Emergent Readers Design
By Lauren Faucett
Grade Level: Kindergarten, 1
Rationale: Before a child is able to read or write, he/she must be able to identify phonemes and the letters which represent them. This lesson will teach students to represent the phoneme /g/ in speech and the letter G in written language. This lesson will help students recognize and respond to the sound of the letter G. Students create green, glittered G's on popsicle sticks.
1. Introduce the letter Gg to students by pointing to it on the alphabet chart. Express the G sound. Recite words that begin with the letter G and emphasize the G sound while doing so. Ask students if they can think of other words that begin with the G sound. "Alright, now we are going to learn about the letter G. Does anyone know what sound the letter G makes? 'Guh,' great, like when you are gulping a drink, guh! Like garden, grass, grapes, gone.... Can you think of some other words that start with that G sound? What about song or cart, do you hear the 'guh' sound in those words? No right, they don't start with that 'guh' sound."
2. Refer to the sample of what the students will be making (letter G covered in green glitter). Explain the directions and continue to emphasize the G sound (glue, green, glitter). " Today we are going to decorate our 'G's' with green glitter, using glue, there are three G words right there!" Pass out the materials (letter G's, glue, glitter, and popsicle sticks).
Have students dip their index
fingers into the glue and trace the pre-cut letter G with the glue.
should have handi-wipes available on their desks.]
" You are going to dip your finger in the glue and trace the letter G; go around the garden, walk up and into the middle."
4. Next, have students sprinkle green glitter onto the glue. Excess glitter should be shaken into the trash or back into the container of glitter.
5. Wait a few minutes for the glue to dry and then have each student glue a popsicle stick to the bottom of the letter.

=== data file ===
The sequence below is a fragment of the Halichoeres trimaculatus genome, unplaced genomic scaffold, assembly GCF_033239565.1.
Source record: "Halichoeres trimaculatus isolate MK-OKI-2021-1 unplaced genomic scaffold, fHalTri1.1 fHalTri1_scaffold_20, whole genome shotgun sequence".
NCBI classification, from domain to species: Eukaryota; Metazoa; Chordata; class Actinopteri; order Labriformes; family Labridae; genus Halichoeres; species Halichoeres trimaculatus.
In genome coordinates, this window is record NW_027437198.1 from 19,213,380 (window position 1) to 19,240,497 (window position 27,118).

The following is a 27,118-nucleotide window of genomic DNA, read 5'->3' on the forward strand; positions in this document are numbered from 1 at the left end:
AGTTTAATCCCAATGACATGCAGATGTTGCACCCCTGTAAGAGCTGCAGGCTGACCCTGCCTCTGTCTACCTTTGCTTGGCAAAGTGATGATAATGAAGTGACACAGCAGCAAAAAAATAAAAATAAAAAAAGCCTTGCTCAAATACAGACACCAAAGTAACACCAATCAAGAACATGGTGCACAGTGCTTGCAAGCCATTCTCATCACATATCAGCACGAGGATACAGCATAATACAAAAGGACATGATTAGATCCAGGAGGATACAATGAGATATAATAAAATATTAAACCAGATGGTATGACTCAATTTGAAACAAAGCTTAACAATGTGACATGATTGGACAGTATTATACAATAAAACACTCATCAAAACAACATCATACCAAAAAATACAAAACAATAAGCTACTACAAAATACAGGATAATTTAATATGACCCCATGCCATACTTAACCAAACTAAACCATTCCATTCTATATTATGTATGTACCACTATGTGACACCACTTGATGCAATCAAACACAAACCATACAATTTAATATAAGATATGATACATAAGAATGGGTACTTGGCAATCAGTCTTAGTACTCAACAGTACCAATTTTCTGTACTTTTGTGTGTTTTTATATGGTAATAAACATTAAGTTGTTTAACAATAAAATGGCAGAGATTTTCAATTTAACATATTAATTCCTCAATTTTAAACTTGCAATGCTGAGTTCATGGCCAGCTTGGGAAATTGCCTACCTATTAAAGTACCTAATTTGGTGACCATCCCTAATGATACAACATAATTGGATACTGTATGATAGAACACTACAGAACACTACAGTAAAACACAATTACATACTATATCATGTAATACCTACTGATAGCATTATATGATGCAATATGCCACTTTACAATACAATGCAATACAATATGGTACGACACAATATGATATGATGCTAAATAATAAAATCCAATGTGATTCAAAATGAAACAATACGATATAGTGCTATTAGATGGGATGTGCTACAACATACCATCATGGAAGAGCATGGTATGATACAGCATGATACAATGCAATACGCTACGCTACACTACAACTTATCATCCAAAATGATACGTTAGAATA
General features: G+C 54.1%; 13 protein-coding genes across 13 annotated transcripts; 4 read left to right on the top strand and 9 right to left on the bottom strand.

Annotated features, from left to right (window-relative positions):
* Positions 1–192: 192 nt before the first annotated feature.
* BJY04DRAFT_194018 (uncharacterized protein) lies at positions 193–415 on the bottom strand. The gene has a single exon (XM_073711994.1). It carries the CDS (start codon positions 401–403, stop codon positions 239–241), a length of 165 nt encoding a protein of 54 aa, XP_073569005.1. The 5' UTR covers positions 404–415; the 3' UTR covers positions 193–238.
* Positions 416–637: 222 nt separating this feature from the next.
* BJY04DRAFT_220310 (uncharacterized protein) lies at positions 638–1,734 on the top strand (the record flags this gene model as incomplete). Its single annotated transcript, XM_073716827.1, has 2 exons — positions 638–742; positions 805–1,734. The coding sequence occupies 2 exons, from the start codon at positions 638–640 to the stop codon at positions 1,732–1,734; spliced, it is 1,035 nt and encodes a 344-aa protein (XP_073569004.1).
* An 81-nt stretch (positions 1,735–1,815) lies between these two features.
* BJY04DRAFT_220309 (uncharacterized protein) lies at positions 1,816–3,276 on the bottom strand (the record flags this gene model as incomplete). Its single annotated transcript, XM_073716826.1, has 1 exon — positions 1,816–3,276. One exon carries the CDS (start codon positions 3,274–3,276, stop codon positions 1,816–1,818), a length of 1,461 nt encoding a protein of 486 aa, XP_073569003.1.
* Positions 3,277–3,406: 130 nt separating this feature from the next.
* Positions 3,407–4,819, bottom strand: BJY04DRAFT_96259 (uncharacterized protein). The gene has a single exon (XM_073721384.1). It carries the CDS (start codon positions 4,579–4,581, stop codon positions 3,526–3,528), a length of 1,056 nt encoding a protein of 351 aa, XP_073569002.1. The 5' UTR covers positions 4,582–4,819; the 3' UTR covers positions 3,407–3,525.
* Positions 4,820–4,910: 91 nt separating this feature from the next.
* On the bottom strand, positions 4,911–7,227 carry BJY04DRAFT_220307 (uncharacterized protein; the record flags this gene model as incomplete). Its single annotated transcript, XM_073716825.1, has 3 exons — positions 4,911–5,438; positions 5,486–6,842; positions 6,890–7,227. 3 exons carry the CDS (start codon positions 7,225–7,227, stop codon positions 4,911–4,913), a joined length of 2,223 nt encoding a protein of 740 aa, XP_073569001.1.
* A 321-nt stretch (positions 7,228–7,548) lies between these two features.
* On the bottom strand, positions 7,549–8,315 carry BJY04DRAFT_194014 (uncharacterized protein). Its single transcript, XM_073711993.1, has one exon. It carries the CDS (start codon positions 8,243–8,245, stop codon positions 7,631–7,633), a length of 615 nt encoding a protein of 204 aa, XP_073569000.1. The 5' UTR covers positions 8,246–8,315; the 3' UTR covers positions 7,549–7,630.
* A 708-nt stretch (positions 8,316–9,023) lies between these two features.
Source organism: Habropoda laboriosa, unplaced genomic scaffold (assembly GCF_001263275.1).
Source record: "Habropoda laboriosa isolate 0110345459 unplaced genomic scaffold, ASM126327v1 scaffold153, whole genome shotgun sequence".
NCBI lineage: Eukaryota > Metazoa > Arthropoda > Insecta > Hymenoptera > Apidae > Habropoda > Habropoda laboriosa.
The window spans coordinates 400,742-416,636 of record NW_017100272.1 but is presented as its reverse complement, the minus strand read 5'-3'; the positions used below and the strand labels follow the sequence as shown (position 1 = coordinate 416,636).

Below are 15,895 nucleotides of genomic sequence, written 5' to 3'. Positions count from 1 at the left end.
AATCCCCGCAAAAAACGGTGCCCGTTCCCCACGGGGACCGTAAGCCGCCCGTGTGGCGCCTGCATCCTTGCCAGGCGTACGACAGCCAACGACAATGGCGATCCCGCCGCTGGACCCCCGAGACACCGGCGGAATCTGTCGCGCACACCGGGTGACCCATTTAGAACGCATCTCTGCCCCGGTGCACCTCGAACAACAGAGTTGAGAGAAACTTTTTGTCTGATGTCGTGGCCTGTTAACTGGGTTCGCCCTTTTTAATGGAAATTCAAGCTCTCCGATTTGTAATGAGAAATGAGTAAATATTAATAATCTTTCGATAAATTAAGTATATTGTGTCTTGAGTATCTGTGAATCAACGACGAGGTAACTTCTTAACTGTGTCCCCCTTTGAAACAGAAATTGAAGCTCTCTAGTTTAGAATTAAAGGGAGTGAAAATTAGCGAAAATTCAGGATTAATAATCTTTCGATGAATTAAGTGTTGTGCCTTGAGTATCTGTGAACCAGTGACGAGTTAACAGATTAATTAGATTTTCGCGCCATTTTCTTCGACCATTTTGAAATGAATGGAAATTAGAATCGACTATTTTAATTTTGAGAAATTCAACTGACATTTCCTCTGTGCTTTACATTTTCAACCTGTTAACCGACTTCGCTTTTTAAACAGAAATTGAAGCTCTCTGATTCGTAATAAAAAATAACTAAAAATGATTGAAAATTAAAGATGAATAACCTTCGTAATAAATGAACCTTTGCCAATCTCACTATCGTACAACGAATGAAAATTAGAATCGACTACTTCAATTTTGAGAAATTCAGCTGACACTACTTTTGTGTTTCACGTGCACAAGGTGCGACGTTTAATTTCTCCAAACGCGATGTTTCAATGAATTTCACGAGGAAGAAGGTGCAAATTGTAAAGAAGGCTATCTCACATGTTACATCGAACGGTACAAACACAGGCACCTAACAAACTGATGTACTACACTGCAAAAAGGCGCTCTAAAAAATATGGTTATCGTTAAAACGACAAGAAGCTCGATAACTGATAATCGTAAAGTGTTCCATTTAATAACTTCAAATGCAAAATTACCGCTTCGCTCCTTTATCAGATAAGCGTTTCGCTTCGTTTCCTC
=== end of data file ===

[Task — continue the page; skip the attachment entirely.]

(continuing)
When all of the letters are
finished, read Planting a Rainbow by Lois Ehlert. The students
to pretend to be something green that grows (whatever they want to
They will crouch down next to their desks as the story is read.
need to listen carefully to the story. Every time a word that begins
with the G
sound is said, the children should hold their letter G’s up in the air,
up, and pretend to be growing.
"Alright, now I want each of you to crouch down next to your desk, and I'm going to read you this wonderful book, Plating a Rainbow . Whenever you hear me read a word that starts with that G sound, like you are gulping a drink, I want you to hold up your G a little hiugher as you are growing like something green that grows in your garden! Lets practice, I'm going to say some words and you tyr with me!"
Assessment: The students will be given a worksheet from the useful web site below that instructs them to color in different “g’s” depending on the specific directions given and to circle each picture if they hear the sound of letter “g - guh”
Jennifer Pegues, Slithering S. http://www.auburn.edu/academic/education/reading_genie/begin/peguesel.html
Ehlert, Lois. Planting a Rainbow. Voyager Books; Reprint edition (February 28, 1992)
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